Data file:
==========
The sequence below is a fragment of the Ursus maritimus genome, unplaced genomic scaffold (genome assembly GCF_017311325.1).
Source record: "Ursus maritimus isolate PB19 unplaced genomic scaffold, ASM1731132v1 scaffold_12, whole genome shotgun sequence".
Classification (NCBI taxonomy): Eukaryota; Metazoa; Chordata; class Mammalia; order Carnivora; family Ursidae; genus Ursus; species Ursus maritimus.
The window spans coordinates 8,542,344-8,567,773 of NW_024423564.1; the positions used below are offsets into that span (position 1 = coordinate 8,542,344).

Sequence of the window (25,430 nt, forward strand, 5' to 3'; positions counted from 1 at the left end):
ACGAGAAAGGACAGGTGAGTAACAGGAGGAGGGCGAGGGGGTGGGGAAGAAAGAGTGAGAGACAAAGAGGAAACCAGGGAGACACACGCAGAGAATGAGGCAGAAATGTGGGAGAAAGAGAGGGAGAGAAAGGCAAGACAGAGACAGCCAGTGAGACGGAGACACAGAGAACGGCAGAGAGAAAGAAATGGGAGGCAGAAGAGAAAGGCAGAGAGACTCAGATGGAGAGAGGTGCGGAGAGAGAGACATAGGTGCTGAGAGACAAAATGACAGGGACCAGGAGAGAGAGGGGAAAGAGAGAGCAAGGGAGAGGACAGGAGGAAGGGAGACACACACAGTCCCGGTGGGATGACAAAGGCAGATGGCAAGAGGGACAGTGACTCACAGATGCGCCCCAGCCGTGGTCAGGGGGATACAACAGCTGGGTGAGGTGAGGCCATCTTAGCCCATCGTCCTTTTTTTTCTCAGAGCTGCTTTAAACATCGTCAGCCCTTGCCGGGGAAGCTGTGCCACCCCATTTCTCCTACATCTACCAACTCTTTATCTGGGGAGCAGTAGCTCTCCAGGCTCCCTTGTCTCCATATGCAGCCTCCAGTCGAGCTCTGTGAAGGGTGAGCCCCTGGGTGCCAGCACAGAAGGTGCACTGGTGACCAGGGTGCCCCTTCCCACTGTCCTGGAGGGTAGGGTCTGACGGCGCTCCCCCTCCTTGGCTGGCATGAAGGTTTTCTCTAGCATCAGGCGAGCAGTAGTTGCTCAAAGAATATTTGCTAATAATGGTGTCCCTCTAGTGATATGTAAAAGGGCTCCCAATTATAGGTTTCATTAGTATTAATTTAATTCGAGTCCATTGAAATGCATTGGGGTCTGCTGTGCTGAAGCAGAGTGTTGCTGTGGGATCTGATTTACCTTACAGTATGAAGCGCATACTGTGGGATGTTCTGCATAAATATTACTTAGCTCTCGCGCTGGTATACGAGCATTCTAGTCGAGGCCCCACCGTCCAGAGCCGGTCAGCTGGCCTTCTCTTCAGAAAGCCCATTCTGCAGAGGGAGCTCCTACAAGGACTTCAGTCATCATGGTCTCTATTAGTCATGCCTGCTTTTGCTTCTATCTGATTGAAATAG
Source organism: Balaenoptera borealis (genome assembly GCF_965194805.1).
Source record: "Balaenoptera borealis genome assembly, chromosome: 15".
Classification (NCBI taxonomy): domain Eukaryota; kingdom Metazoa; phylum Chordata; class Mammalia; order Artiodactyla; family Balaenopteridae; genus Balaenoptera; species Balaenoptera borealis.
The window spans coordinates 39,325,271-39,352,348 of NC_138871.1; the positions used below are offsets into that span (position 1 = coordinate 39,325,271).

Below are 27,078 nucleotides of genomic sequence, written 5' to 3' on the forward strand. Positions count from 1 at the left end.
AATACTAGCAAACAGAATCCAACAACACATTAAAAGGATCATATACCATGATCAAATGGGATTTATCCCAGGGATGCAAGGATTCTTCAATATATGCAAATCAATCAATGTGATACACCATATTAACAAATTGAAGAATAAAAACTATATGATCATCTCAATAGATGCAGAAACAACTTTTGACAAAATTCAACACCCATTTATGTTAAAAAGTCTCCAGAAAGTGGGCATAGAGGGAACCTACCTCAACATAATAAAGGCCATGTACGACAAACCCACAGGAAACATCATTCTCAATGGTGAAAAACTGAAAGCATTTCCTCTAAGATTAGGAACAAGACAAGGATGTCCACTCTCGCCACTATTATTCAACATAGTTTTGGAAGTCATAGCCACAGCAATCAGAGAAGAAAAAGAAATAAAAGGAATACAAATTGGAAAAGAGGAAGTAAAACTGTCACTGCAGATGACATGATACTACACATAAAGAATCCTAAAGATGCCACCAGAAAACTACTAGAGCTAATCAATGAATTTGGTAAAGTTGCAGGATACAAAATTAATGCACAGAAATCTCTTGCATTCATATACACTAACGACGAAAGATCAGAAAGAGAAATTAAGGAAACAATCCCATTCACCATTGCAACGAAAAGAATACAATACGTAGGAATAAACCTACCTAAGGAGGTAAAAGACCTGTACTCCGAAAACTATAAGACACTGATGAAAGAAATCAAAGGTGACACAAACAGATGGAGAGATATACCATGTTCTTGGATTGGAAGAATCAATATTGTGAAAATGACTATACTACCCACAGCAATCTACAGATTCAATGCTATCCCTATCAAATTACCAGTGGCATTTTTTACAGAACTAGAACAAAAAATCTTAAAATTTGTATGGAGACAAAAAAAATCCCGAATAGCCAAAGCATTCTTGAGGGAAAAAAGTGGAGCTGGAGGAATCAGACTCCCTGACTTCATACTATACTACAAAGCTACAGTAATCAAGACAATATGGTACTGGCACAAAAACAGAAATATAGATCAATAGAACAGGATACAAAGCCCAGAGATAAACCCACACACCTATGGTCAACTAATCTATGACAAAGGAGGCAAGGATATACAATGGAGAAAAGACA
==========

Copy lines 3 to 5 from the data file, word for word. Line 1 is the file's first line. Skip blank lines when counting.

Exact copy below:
Classification (NCBI taxonomy): Eukaryota; Metazoa; Chordata; class Mammalia; order Carnivora; family Ursidae; genus Ursus; species Ursus maritimus.
The window spans coordinates 8,542,344-8,567,773 of NW_024423564.1; the positions used below are offsets into that span (position 1 = coordinate 8,542,344).

Sequence of the window (25,430 nt, forward strand, 5' to 3'; positions counted from 1 at the left end):